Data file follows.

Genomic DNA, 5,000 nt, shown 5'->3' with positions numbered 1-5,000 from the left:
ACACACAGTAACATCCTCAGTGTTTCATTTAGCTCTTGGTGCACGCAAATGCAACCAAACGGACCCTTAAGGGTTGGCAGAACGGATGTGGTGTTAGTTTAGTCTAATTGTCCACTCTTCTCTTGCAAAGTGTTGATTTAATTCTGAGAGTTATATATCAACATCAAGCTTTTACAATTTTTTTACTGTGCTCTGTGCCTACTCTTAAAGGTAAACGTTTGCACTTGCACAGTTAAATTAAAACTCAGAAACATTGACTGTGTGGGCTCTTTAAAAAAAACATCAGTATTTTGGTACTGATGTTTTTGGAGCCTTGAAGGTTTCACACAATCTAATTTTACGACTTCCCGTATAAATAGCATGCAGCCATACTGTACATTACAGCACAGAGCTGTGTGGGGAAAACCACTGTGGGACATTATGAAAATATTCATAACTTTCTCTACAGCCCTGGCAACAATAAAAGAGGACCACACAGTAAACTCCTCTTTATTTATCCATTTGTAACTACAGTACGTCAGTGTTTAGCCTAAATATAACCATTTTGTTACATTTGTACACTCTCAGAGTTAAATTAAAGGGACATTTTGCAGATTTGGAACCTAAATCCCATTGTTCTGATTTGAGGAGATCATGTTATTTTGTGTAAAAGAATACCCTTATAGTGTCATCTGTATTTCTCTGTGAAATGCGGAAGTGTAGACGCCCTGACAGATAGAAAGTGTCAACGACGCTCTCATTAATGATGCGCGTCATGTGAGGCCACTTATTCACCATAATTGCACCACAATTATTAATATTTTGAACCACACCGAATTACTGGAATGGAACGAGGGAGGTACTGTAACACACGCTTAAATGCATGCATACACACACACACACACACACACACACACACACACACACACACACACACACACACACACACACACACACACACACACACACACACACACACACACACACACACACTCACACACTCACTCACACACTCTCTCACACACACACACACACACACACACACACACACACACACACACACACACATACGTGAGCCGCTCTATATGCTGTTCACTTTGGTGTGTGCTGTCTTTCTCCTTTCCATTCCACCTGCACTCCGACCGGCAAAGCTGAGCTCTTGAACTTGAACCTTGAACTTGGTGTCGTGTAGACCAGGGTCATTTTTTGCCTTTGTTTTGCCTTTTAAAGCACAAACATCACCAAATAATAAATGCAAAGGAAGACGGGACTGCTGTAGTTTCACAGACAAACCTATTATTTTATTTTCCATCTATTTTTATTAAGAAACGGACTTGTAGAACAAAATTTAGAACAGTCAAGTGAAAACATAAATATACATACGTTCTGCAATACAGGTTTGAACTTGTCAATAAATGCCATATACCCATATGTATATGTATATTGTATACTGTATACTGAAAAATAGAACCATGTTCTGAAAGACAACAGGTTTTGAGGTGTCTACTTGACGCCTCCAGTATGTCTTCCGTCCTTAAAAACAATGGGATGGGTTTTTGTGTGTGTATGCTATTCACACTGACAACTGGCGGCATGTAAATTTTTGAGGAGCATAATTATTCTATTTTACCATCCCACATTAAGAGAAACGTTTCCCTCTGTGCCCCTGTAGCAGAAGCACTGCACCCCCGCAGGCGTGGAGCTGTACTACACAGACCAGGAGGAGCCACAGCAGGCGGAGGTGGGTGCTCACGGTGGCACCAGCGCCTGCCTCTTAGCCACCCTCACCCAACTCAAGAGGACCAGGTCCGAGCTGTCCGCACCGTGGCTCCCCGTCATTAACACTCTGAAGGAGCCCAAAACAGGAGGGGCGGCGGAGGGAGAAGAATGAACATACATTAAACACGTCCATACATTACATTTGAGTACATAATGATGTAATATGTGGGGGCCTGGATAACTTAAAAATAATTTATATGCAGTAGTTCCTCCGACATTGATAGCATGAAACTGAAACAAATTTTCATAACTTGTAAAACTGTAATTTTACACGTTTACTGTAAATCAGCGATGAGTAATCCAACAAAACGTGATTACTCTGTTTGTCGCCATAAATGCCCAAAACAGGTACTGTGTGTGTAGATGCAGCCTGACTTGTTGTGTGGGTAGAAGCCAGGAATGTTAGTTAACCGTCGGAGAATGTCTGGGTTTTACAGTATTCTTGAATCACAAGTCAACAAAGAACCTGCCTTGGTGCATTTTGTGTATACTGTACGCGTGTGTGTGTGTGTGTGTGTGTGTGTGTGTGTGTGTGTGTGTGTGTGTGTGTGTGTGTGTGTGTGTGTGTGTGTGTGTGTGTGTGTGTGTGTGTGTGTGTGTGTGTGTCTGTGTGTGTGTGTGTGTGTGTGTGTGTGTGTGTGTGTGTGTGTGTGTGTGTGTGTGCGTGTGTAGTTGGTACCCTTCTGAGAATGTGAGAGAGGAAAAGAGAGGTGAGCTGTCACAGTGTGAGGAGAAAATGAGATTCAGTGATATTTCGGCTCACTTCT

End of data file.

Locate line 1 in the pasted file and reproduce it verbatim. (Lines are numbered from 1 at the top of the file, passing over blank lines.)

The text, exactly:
Genomic DNA, 5,000 nt, shown 5'->3' with positions numbered 1-5,000 from the left: